- Atoms are electrically neutral because they contain equal numbers of negative electrons and positive protons. If an atom or molecule gains or loses one or more electrons, it acquires a net electric charge and becomes an ion. Ions that have a net positive charge are called cations. Ions with a net negative charge are anions. The ions are relatively stable when the outer electron shells of the ions are full.
- An ionic bond occurs when a cation binds to an anion.
- Salt is the general name given to compounds formed from an attraction between a positively charged ion (a cation) and negatively charge ion (an anion).
- Ionic bonds are easily broken in water - the environment of the cell.
- The three-dimensional, flexible shape of molecules contributes to their biological properties.
- Free radicals are a special class of highly reactive molecules. A molecule containing an atom with a single, unpaired electron in its outer shell is known as a free radical. Free radicals can react with other molecules to "steal" an electron from one of their atoms, thereby filling the orbital in the free radical. In the process, this may create a new free radical in the donor molecule, setting off a chain reaction. Free radicals can be formed in several ways, including exposure of cells to radiation and toxins. Free radicals can do considerable harm to living cells - for example, by causing a cell to rupture or by damaging the genetic material.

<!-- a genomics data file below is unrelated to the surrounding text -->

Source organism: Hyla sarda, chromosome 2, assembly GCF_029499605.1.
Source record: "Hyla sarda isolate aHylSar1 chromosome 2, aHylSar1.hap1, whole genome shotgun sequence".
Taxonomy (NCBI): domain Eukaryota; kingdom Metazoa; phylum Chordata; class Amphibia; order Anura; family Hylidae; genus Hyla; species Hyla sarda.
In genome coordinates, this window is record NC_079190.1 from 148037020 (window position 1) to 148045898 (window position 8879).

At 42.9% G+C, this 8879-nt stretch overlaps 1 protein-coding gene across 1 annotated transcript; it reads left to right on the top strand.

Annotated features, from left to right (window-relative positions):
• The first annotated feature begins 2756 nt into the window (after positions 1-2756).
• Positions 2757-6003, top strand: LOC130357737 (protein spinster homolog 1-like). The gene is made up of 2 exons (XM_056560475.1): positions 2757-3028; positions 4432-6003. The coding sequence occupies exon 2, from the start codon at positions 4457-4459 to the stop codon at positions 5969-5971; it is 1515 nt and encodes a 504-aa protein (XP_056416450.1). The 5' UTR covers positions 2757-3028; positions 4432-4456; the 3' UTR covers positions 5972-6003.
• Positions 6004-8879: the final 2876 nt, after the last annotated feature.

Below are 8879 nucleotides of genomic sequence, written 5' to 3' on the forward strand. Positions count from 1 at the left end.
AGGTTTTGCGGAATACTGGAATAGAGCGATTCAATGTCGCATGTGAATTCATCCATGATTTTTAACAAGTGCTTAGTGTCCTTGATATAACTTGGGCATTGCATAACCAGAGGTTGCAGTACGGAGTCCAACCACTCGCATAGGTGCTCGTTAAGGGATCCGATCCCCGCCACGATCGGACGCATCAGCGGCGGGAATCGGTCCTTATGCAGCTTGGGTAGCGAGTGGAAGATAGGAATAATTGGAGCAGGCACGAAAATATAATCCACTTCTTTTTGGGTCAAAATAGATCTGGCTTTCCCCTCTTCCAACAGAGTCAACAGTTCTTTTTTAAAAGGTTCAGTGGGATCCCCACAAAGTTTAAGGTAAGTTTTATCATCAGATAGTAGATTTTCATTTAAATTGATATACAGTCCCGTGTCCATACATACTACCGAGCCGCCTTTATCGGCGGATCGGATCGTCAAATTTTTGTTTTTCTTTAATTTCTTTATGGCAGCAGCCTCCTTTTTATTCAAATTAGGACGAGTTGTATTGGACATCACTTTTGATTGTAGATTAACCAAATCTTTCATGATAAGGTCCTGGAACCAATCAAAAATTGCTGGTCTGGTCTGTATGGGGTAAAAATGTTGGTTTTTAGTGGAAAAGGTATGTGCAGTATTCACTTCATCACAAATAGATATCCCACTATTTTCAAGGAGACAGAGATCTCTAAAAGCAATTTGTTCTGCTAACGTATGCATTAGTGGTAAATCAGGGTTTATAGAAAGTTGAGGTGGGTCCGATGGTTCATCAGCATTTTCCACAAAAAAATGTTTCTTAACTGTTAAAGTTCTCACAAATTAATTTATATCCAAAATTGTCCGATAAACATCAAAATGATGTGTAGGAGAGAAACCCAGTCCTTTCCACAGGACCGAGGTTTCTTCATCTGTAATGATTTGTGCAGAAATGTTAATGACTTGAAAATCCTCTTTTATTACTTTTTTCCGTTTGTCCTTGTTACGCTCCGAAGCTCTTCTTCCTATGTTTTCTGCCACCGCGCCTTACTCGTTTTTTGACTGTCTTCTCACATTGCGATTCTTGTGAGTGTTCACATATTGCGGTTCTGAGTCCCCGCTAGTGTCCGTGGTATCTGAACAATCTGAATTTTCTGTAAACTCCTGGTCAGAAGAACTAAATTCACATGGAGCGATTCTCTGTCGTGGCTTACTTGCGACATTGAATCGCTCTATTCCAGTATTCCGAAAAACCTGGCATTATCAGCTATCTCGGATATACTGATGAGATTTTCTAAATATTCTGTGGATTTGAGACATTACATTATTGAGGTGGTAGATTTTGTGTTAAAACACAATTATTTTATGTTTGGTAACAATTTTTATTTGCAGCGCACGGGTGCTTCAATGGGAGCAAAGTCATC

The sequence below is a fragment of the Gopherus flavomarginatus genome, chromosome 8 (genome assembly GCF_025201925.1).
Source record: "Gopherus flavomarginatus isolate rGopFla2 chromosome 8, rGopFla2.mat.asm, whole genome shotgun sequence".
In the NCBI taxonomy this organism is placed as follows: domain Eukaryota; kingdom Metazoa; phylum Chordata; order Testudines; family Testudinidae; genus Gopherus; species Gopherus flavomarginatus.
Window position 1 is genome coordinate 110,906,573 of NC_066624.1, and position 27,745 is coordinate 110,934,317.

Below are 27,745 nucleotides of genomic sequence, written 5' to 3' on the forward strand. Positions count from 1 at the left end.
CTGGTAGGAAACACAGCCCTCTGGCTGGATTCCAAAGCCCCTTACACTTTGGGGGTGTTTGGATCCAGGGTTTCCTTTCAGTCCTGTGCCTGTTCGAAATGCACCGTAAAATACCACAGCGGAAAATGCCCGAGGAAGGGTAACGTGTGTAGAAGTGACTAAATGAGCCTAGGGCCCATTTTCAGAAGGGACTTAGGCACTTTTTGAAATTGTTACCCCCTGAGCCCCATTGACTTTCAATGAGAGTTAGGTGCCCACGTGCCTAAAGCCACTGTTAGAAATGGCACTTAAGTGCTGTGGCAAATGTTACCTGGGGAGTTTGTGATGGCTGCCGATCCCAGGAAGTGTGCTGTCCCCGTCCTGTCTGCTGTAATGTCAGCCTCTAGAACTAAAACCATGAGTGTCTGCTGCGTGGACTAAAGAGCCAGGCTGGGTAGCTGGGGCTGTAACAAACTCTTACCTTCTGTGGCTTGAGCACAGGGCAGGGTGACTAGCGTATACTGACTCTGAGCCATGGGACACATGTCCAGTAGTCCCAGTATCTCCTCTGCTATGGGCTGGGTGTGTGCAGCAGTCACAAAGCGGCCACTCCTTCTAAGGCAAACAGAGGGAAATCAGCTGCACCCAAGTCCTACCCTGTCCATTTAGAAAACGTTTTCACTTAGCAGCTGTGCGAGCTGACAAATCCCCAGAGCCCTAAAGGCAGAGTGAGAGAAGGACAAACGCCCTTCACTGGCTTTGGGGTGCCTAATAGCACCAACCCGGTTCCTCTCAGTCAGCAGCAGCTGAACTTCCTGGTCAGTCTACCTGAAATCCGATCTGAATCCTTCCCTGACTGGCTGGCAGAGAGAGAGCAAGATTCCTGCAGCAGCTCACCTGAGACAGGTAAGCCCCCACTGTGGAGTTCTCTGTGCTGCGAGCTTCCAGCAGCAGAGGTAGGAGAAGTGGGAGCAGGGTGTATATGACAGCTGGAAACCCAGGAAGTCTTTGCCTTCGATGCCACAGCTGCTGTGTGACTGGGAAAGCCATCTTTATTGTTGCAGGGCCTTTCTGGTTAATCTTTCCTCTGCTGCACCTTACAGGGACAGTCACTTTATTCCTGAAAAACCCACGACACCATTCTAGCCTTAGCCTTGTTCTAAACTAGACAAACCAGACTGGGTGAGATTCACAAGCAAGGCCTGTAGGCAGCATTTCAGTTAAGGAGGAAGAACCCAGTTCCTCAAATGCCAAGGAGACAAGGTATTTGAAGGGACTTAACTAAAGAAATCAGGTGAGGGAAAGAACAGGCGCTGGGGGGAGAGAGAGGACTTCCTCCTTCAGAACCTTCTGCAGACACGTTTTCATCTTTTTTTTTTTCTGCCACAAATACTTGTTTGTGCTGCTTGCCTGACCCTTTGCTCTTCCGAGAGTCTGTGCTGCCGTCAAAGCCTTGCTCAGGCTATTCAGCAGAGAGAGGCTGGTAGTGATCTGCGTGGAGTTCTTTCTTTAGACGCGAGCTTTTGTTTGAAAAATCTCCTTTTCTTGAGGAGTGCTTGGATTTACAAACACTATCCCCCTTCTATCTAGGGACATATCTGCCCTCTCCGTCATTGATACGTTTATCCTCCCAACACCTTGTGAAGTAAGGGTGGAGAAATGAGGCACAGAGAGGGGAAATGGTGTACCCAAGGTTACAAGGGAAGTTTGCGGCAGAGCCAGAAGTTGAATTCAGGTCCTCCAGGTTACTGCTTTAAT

- Protection from free radicals is afforded by molecules that can donate electrons to the free radicals without becoming highly reactive themselves. Examples of such protective compounds are certain vitamins known as antioxidants (for example, vitamins C and E), found in fruits and vegetables, and the numerous plant compounds known as flavonoids. This is one reason why a diet rich in fruits and vegetables is beneficial to our health.
- Heat energy causes atoms and molecules to vibrate and move, a phenomenon known as Brownian motion.
- A catalyst is a substance that speeds up a chemical reaction.
- Substances dissolved in a liquid are known as solutes, and the liquid in which they are dissolved is the solvent. Solutes dissolve in a solvent to form a solution.
- One of the properties of the carbon atom that makes life possible is its ability to form four covalent bonds with other atoms, including other carbon atoms. This occurs because carbon has four electrons in its outer shell, and it requires four additional electrons for its outer shell to be full.
- Carbon bonds may occur in configurations that are linear, ringlike, or highly branched.